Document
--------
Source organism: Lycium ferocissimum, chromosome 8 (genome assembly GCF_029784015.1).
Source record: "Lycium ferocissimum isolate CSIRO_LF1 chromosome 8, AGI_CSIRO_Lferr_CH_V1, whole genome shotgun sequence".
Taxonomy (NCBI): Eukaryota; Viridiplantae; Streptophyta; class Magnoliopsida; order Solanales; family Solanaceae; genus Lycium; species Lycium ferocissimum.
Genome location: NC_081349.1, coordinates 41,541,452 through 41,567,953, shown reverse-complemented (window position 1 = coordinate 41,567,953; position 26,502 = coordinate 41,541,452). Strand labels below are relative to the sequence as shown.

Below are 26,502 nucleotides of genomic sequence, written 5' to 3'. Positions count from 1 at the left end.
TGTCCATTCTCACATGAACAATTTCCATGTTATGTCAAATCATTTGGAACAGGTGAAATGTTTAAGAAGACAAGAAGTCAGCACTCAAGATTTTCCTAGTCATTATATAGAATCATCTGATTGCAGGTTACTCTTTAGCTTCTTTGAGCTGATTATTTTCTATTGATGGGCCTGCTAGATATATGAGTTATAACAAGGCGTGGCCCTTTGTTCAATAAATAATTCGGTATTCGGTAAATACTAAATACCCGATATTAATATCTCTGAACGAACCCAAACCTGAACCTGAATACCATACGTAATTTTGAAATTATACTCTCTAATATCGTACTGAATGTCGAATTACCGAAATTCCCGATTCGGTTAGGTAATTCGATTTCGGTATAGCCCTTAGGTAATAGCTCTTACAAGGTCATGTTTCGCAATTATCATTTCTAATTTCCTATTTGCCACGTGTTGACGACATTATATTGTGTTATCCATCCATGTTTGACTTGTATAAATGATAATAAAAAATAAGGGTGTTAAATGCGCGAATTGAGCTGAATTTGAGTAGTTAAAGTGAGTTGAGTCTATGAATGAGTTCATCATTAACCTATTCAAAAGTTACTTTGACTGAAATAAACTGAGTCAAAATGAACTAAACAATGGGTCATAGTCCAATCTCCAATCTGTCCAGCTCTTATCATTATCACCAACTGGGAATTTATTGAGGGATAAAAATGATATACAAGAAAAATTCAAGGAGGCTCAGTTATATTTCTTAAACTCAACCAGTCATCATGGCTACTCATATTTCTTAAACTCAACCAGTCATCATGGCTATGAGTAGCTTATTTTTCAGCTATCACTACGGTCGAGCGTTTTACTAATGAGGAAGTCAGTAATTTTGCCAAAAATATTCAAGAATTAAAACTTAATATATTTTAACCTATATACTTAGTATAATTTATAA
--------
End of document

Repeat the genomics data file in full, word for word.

Source organism: Lycium ferocissimum, chromosome 8 (genome assembly GCF_029784015.1).
Source record: "Lycium ferocissimum isolate CSIRO_LF1 chromosome 8, AGI_CSIRO_Lferr_CH_V1, whole genome shotgun sequence".
Taxonomy (NCBI): Eukaryota; Viridiplantae; Streptophyta; class Magnoliopsida; order Solanales; family Solanaceae; genus Lycium; species Lycium ferocissimum.
Genome location: NC_081349.1, coordinates 41,541,452 through 41,567,953, shown reverse-complemented (window position 1 = coordinate 41,567,953; position 26,502 = coordinate 41,541,452). Strand labels below are relative to the sequence as shown.

Below are 26,502 nucleotides of genomic sequence, written 5' to 3'. Positions count from 1 at the left end.
TGTCCATTCTCACATGAACAATTTCCATGTTATGTCAAATCATTTGGAACAGGTGAAATGTTTAAGAAGACAAGAAGTCAGCACTCAAGATTTTCCTAGTCATTATATAGAATCATCTGATTGCAGGTTACTCTTTAGCTTCTTTGAGCTGATTATTTTCTATTGATGGGCCTGCTAGATATATGAGTTATAACAAGGCGTGGCCCTTTGTTCAATAAATAATTCGGTATTCGGTAAATACTAAATACCCGATATTAATATCTCTGAACGAACCCAAACCTGAACCTGAATACCATACGTAATTTTGAAATTATACTCTCTAATATCGTACTGAATGTCGAATTACCGAAATTCCCGATTCGGTTAGGTAATTCGATTTCGGTATAGCCCTTAGGTAATAGCTCTTACAAGGTCATGTTTCGCAATTATCATTTCTAATTTCCTATTTGCCACGTGTTGACGACATTATATTGTGTTATCCATCCATGTTTGACTTGTATAAATGATAATAAAAAATAAGGGTGTTAAATGCGCGAATTGAGCTGAATTTGAGTAGTTAAAGTGAGTTGAGTCTATGAATGAGTTCATCATTAACCTATTCAAAAGTTACTTTGACTGAAATAAACTGAGTCAAAATGAACTAAACAATGGGTCATAGTCCAATCTCCAATCTGTCCAGCTCTTATCATTATCACCAACTGGGAATTTATTGAGGGATAAAAATGATATACAAGAAAAATTCAAGGAGGCTCAGTTATATTTCTTAAACTCAACCAGTCATCATGGCTACTCATATTTCTTAAACTCAACCAGTCATCATGGCTATGAGTAGCTTATTTTTCAGCTATCACTACGGTCGAGCGTTTTACTAATGAGGAAGTCAGTAATTTTGCCAAAAATATTCAAGAATTAAAACTTAATATATTTTAACCTATATACTTAGTATAATTTATAA